Yesterday, the Providence Journal published my warning to Rhode Island if the local political bubble becomes too thick:
With a little more experience of the world and some internet searches, one can reason out the steps that lead a society to such a place. A 1937 poster titled “The Subversive Jew” caricatures a Jewish man insinuating himself behind a good German, to “subjugate” him “for the goals of Jewry.” A 1943 pamphlet, “The Jew as World Parasite,” warns that Jews’ “internal force of faith favors racial relatives and generates bitter hardness and passionate hatred against everything foreign.” Amazingly, the 20th century’s archetypes of racial animus, the Nazis, went after Jews for racial intolerance!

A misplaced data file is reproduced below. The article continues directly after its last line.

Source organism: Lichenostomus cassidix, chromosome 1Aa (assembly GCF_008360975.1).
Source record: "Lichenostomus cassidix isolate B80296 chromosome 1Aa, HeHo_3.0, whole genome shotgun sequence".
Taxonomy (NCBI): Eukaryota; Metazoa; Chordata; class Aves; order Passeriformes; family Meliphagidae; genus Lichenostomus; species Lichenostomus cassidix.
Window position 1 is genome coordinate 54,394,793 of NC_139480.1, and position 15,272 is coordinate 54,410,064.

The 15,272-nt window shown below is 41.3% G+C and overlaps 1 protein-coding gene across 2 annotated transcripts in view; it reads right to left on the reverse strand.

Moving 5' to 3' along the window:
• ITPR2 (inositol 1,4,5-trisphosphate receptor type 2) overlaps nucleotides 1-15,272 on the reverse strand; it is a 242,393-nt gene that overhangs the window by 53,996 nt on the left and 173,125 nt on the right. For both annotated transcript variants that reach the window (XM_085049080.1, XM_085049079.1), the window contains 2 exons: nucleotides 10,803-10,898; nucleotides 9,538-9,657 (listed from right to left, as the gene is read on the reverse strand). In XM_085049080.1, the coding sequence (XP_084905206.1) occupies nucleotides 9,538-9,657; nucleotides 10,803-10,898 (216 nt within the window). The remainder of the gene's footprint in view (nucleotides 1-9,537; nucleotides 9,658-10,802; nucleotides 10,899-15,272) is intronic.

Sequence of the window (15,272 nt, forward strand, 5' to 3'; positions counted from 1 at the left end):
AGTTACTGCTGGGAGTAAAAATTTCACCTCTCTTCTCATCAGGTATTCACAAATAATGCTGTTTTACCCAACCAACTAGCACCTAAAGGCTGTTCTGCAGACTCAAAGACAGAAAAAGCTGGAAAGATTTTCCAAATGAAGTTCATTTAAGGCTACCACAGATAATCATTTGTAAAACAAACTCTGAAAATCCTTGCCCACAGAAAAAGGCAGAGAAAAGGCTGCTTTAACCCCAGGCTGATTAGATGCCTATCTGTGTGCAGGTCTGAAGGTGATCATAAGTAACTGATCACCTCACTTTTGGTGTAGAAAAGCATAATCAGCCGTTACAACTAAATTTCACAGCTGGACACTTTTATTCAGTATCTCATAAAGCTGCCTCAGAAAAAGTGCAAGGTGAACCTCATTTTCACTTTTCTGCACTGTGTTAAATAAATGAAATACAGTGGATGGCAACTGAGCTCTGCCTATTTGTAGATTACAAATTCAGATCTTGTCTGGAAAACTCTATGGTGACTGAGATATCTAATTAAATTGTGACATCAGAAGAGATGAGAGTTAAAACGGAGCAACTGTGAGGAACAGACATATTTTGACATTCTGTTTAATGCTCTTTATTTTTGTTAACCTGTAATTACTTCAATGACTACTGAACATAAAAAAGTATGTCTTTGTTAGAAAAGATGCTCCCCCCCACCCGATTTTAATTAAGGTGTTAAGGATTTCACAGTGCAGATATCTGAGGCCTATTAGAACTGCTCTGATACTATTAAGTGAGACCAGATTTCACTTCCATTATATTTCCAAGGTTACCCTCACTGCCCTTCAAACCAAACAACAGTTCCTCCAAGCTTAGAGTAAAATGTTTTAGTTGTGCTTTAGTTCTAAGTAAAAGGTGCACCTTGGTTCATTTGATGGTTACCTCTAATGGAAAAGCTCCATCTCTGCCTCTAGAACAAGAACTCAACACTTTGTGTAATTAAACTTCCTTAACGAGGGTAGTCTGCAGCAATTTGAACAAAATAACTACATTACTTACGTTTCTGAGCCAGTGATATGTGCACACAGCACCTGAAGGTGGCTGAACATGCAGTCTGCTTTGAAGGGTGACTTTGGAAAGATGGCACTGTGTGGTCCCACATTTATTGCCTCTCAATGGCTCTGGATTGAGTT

How could anybody have believed that stuff? Well, some people will believe just about anything, and even less gullible people will find it easy to believe self-serving things. More importantly, if enough people in a community think that everybody else believes something, they’ll find themselves behaving as if it’s true. Most people just wanted to get along in life, and it isn’t worth becoming a target by associating with people everybody’s supposed to hate.
It’s easy to hate the last generation’s villains, because we’ve been socialized to do so. The problem is that evil doesn’t have a race or a demographic group and is happy to change its costume to bring out our worst tendencies and divide us.